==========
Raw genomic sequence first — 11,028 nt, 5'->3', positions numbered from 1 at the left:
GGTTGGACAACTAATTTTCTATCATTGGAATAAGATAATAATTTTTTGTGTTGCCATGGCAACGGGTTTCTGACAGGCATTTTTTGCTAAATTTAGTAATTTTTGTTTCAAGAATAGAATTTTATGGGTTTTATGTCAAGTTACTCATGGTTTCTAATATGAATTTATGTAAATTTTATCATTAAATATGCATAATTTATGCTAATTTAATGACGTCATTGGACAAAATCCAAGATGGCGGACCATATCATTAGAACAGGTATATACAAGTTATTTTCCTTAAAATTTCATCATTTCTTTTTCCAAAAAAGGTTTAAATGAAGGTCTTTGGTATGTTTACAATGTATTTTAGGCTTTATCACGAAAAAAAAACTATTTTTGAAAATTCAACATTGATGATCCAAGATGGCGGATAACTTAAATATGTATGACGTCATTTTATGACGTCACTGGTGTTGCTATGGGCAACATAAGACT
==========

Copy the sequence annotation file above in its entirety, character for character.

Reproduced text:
Raw genomic sequence first — 11,028 nt, 5'->3', positions numbered from 1 at the left:
GGTTGGACAACTAATTTTCTATCATTGGAATAAGATAATAATTTTTTGTGTTGCCATGGCAACGGGTTTCTGACAGGCATTTTTTGCTAAATTTAGTAATTTTTGTTTCAAGAATAGAATTTTATGGGTTTTATGTCAAGTTACTCATGGTTTCTAATATGAATTTATGTAAATTTTATCATTAAATATGCATAATTTATGCTAATTTAATGACGTCATTGGACAAAATCCAAGATGGCGGACCATATCATTAGAACAGGTATATACAAGTTATTTTCCTTAAAATTTCATCATTTCTTTTTCCAAAAAAGGTTTAAATGAAGGTCTTTGGTATGTTTACAATGTATTTTAGGCTTTATCACGAAAAAAAAACTATTTTTGAAAATTCAACATTGATGATCCAAGATGGCGGATAACTTAAATATGTATGACGTCATTTTATGACGTCACTGGTGTTGCTATGGGCAACATAAGACT